Daniel Radcliffe's 'The Cripple of Inishmaan' on Broadway Is Just Like 'Harry Potter'
Last night, I snagged my opera glasses and donned my dressiest combat boots for a night out on Broadway, to see Martin McDonagh's The Cripple of Inishmaan , currently starring Daniel Radcliffe. To be honest, I was primarily there for the expert dark comedy stylings of my favorite playwright (he wrote the movies In Bruges and Seven Psychopaths, as well as the play The Pillowman, which you should all drop everything and go read immediately), but clearly I was tickled at the thought of seeing The Boy Who Lived in the flesh. Whatever Radcliffeian excitement I may have harbored, however, it paled drastically in comparison to the rest of the audience, which in my estimation was roughly 70% females between the ages of 14–24, furtively discussing how best to get a spot by the stage door after the show. At first, I was indignant — How dare they turn this great play into mere Harry Potter rehash?! — but then I realized that I, too, spent a good chunk of intermission mulling over the parallels between Radcliffe's character, the titular "Cripple Billy," and his most iconic role. Because there were a lot.
The play, which is set on the small Irish island of Inishmaan in the 1930s, tells the story of Billy (AKA, D-Rad), a disabled orphan who is essentially the town laughingstock, and his quest to get himself cast in a documentary film shooting nearby, so that he can get whisked away and become an American movie star. In short, it's basically an amped-up version of Harry's "cupboard under the stairs" years, in which the big fancy event that promises to whisk him away is Hollywood instead of Hogwarts — which also presents an interesting and somewhat meta dimension. There's even (not to spoil things too much) a similar trajectory regarding death and fate, a plucky redheaded love interest. I mean, of course once you start looking for them, the parallels are everywhere — an annoying newshawk who's positively Rita Skeeter-esque, and even the accompanying music was all kinds of plink-y — but those are, of course, ultimately incidental. The real question is why Radcliffe, who constantly expresses a desire to distance himself from the Potter name, would choose to play a character so similar to it.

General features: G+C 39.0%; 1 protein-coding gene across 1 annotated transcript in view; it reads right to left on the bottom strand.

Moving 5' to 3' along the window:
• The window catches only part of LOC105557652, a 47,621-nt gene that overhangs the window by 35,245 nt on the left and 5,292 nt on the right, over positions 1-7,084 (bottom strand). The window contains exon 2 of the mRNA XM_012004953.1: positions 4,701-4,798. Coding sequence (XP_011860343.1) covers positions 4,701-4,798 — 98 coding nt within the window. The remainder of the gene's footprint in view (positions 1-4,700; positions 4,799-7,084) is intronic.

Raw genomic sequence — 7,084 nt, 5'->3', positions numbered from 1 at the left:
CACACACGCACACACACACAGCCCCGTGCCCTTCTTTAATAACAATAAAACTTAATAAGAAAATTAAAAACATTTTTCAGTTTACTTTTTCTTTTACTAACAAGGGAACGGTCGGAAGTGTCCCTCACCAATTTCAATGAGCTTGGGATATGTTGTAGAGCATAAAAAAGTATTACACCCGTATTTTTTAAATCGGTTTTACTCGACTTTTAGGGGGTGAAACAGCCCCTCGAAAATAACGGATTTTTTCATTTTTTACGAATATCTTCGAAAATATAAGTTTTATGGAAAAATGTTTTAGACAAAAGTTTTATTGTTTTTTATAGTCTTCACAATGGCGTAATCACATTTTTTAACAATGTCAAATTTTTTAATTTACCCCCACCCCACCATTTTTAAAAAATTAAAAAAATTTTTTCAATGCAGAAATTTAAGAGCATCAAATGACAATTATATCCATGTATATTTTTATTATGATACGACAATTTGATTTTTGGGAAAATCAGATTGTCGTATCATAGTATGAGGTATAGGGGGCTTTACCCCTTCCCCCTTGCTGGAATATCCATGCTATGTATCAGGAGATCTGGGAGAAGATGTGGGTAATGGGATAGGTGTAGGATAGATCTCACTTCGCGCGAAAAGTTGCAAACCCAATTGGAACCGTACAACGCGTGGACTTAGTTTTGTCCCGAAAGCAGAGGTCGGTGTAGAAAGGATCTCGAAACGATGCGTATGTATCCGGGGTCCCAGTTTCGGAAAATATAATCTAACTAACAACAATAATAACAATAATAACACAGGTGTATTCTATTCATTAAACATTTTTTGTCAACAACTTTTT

Sure, his other stage ventures were more divergent, but we all know that the full frontal of Equus was just his "Oops I Did It Again" red vinyl bodysuit — a cue to his former fanbase that he was all grown up and ready to get down. Then, of course, there was How to Succeed in Business Without Really Trying, but I'm going to chalk that one up to showcasing his musical talents, another decidedly non-Harry move. And, now that he's had his coming-out party and can settle into the work of just Being a Stage Actor, he's gone back to his persecuted-orphan roots.
Perhaps it's because he finds the role relatable: He did grow up on that film set, after all; I'm sure the character of Harry is entwined with his own, to the point that seeing himself in any particular part must also mean seeing a bit of HP. And for this role specifically, to indulge a little in that meta narrative, I'm sure that his child actor status makes him especially drawn to Billy's half-cynical half-desperate faith in the transformative powers of Hollywood.
Of course, to truly know whether or not Radcliffe is doomed to his own bit of history repeating, we'll all just have to wait and see what he chooses to be in next. Personally, I now really want to see him in a red vinyl bodysuit, but maybe that's just me.